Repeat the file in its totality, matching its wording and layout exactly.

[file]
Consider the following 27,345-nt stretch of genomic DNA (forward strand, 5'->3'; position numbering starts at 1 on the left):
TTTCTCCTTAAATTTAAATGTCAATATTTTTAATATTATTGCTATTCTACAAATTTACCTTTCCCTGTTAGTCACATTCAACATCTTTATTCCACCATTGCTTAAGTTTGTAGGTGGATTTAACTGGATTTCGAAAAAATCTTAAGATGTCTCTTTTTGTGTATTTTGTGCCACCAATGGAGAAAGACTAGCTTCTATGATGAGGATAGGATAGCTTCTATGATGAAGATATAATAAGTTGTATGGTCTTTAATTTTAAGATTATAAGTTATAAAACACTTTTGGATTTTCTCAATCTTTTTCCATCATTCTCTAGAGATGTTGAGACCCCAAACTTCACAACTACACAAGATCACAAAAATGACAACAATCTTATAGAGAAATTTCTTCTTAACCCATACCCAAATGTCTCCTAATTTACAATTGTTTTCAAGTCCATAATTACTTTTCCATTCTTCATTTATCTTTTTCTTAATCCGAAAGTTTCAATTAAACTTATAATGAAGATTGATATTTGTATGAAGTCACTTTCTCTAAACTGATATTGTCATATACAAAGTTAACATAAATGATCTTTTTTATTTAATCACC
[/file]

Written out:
Consider the following 27,345-nt stretch of genomic DNA (forward strand, 5'->3'; position numbering starts at 1 on the left):
TTTCTCCTTAAATTTAAATGTCAATATTTTTAATATTATTGCTATTCTACAAATTTACCTTTCCCTGTTAGTCACATTCAACATCTTTATTCCACCATTGCTTAAGTTTGTAGGTGGATTTAACTGGATTTCGAAAAAATCTTAAGATGTCTCTTTTTGTGTATTTTGTGCCACCAATGGAGAAAGACTAGCTTCTATGATGAGGATAGGATAGCTTCTATGATGAAGATATAATAAGTTGTATGGTCTTTAATTTTAAGATTATAAGTTATAAAACACTTTTGGATTTTCTCAATCTTTTTCCATCATTCTCTAGAGATGTTGAGACCCCAAACTTCACAACTACACAAGATCACAAAAATGACAACAATCTTATAGAGAAATTTCTTCTTAACCCATACCCAAATGTCTCCTAATTTACAATTGTTTTCAAGTCCATAATTACTTTTCCATTCTTCATTTATCTTTTTCTTAATCCGAAAGTTTCAATTAAACTTATAATGAAGATTGATATTTGTATGAAGTCACTTTCTCTAAACTGATATTGTCATATACAAAGTTAACATAAATGATCTTTTTTATTTAATCACC